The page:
How to Schedule a Form 990 for IRS Tax Exemption
Form 990 is a tax form that tax-exempt organizations are required to file annually with the Internal Revenue Service (IRS) in the United States.
It is probably the most important and well-known IRS tax forms as you will need to fill out various forms of it in order to claim tax relief or exemptions. And we are all interested in reducing our tax bill where possible.
There is a link to form 990 on the IRS website and there are 16 schedules, or sections, in total, A to O, and R. I don’t know why P has been excluded.
We will take a closer look at some of the more relevant sections for our readers plus some general tips on how to schedule a form 990.
Some but not all schedules have instructions, as shown in the image below, but we give details on some of the more interesting and relevant ones.
The IRS Form 990 Schedule A
The main type of organization in schedule A that needs to schedule a form 990 is a public charity rather than a private foundation but like most IRS criteria there are a few other organizations who qualify such as non-exempt charitable trusts that are not treated as private foundations.
One of the important parts of the form 990 schedule A is explaining the reason for the public charity status for the tax year.
There are some good examples based around having an exemption letter and the role the organization plays in charity work, for example if it is a direct charity or plays a supporting role.
Churches can be exempt, which can be a very controversial issue with the reported revenue and personal wealth of some organizations and individuals involved in religion.
You can read more about how churches make money here.
Other more commonly accepted charity work such as health care and hospitals also can be tax exempt and have examples.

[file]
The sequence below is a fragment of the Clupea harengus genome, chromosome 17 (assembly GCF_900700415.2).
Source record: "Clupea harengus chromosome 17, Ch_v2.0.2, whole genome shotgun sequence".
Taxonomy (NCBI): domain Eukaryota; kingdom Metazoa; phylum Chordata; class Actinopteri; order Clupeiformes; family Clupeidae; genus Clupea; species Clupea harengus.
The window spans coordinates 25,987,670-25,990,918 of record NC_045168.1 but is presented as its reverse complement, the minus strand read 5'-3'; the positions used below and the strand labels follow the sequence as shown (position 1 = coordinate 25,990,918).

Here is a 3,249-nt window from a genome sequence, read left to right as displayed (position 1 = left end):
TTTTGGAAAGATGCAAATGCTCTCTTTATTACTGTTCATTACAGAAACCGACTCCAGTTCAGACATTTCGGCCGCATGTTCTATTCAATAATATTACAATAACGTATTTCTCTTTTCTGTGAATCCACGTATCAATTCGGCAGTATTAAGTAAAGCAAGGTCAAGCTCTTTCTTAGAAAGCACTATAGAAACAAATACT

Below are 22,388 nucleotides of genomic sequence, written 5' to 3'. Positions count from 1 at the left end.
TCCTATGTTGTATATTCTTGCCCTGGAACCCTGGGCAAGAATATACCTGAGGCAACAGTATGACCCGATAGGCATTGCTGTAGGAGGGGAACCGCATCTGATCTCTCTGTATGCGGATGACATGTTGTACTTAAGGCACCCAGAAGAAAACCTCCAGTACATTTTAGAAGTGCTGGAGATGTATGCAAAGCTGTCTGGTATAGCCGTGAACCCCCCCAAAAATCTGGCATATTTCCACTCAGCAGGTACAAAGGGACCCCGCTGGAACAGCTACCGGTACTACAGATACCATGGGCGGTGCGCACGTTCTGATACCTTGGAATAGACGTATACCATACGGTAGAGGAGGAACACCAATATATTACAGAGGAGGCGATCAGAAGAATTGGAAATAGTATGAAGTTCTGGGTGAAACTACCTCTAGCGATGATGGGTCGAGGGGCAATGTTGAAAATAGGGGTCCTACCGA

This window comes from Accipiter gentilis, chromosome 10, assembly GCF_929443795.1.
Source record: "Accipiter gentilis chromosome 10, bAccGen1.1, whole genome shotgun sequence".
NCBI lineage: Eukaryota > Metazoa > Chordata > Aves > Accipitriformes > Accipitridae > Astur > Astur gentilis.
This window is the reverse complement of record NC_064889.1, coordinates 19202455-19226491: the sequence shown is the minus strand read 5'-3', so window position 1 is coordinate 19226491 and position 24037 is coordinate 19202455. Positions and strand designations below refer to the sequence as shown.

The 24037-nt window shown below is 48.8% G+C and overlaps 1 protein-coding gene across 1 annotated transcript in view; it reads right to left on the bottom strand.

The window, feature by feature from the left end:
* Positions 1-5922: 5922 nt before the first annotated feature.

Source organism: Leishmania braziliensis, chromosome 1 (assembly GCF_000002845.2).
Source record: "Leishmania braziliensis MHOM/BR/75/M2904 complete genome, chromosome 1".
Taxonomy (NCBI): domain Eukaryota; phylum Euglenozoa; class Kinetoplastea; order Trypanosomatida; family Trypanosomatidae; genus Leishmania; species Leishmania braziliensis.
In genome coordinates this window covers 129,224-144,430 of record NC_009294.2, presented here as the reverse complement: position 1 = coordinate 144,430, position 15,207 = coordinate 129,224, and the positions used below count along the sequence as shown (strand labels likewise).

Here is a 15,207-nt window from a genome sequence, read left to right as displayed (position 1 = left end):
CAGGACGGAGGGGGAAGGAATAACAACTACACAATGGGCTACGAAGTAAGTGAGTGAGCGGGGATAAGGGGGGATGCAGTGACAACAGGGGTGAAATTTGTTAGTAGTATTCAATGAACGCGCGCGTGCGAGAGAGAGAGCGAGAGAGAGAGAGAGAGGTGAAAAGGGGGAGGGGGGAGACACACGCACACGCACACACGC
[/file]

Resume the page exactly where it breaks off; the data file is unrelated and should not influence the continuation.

It also covers unusual grants, which include Covid/Coronavirus grants under the CARES act (Coronavirus Aid, Relief, and Economic Security). Organizations that are mainly staffed by volunteers such as book fairs should also check to see if they need to file a form 990.
What you are giving the IRS here is detailed information about their activities and finances, including the types of programs you offer, the sources of revenue, and the ways in which you use your funds.
Organizations also need to provide information about their governance structure and any relationships they have with other organizations or individuals.
Form 990 Schedule A also asks for information on the organization's public support, which includes donations from individuals, corporations, and other organizations.
It also asks for information on the organization's activities, including whether it engages in lobbying or political activities. We will look more at political lobbying and activities in the next schedule, schedule C.
The IRS Form 990 Schedule C
Political lobbying also can qualify for tax exempt status, which is in Schedule C.
So those that make donations to politicians get a tax benefit, arguably this favors the rich more than the poor. There are limits which are explained under expenditure tests. The good news for any political lobbyists reading this is that lobbying expenditure is exempt, whether that is direct or through grassroots.
You will need to give the IRS a detailed description of political campaign activities to qualify which includes total expenditure on political campaign and lobbying activities, including the amount spent on direct lobbying and grassroots lobbying.
- Direct lobbying is defined as attempting to influence specific legislation or government action
- While grassroots lobbying involves attempting to influence the public to contact legislators or government officials about specific legislation or government action.
Schedule C also requires organizations to report information about any grants or contributions they make to other organizations that engage in lobbying activities.